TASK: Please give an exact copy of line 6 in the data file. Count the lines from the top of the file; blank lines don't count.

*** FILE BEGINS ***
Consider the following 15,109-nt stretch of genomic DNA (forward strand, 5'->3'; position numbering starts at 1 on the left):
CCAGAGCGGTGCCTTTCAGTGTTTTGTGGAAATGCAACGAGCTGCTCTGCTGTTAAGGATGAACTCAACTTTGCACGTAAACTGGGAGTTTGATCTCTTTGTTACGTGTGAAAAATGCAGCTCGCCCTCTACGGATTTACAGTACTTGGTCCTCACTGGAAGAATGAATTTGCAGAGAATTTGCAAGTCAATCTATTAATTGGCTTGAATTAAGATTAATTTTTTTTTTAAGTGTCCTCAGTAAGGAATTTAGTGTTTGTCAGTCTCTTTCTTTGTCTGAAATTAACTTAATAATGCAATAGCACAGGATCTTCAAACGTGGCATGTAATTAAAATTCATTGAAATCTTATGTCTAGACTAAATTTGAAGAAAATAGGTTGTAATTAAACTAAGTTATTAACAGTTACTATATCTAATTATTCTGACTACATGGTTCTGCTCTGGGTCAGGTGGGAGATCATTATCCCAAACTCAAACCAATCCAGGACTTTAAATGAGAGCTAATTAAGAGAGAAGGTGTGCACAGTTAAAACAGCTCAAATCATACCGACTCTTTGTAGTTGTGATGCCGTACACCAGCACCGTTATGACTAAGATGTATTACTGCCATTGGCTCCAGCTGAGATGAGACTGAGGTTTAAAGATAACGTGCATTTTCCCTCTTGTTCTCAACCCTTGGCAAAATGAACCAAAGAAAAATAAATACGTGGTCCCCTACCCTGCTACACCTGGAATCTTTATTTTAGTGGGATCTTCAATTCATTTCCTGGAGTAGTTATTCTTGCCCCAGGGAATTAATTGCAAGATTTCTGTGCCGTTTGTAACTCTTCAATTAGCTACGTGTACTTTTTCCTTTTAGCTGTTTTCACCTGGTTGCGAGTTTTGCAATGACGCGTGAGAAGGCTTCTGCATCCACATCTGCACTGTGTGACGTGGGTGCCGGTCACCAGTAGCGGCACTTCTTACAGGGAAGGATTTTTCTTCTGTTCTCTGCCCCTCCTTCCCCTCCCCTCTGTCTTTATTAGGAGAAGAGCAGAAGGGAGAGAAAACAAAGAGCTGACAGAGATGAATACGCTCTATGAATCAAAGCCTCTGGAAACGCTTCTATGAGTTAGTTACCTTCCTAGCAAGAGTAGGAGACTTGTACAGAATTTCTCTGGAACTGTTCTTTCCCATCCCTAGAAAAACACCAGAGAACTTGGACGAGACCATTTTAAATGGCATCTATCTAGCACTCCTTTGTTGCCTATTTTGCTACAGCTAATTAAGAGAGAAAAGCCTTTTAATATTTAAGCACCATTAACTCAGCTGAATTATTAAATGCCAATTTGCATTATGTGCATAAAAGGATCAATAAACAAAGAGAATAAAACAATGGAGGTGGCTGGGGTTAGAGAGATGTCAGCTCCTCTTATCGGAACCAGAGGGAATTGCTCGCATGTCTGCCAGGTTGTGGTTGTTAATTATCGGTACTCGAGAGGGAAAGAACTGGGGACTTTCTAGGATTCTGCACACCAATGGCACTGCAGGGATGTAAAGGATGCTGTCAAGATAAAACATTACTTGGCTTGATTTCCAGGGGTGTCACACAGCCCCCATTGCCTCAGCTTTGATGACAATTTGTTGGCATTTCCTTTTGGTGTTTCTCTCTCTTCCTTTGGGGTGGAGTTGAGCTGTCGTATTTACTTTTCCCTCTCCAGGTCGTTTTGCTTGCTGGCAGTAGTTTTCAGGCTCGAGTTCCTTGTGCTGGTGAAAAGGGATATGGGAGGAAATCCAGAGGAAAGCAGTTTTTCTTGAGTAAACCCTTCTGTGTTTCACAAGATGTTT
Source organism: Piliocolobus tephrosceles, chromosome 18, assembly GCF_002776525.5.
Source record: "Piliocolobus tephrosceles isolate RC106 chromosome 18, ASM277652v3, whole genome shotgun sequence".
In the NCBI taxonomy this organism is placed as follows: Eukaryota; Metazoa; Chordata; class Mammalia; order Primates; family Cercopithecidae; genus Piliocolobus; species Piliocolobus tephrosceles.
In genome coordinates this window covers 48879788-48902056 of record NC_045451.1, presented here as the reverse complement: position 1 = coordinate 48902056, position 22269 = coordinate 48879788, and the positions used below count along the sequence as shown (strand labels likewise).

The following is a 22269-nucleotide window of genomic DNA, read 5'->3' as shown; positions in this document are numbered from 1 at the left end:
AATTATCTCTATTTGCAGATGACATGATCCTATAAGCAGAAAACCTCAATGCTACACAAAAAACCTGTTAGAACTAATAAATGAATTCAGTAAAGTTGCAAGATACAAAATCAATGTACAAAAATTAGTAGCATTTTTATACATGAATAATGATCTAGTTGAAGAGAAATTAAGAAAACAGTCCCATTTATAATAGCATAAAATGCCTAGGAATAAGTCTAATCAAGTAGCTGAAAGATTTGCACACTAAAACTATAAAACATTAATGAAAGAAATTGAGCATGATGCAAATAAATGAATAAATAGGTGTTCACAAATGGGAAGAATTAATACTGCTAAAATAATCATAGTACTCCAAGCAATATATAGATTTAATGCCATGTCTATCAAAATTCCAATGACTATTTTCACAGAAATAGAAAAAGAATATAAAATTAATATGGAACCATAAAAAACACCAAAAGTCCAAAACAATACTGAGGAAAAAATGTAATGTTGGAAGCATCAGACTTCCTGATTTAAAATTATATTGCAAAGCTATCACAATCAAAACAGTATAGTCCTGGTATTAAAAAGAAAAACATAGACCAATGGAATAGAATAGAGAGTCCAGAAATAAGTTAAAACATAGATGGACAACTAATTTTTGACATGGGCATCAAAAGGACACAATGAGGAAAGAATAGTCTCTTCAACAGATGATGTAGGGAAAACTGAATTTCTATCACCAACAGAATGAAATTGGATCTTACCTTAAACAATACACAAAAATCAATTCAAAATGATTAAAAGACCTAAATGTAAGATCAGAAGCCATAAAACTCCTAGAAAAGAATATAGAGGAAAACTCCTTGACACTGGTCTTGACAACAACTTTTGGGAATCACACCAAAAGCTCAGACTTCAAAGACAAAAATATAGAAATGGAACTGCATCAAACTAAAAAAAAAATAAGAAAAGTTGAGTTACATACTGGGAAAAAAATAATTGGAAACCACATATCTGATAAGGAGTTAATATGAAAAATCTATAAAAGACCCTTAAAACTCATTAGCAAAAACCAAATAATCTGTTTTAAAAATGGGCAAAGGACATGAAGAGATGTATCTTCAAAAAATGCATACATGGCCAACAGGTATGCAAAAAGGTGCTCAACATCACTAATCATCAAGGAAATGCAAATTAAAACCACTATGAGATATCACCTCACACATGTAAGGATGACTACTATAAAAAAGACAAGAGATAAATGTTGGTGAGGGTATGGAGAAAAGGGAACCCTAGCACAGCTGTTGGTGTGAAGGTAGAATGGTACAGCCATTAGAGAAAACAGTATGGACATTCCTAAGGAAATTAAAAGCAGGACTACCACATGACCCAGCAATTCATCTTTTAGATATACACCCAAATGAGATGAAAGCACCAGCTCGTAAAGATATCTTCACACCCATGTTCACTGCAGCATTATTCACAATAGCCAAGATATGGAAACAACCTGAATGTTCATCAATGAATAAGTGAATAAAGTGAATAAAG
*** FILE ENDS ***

In genome coordinates this window covers 48879788-48902056 of record NC_045451.1, presented here as the reverse complement: position 1 = coordinate 48902056, position 22269 = coordinate 48879788, and the positions used below count along the sequence as shown (strand labels likewise).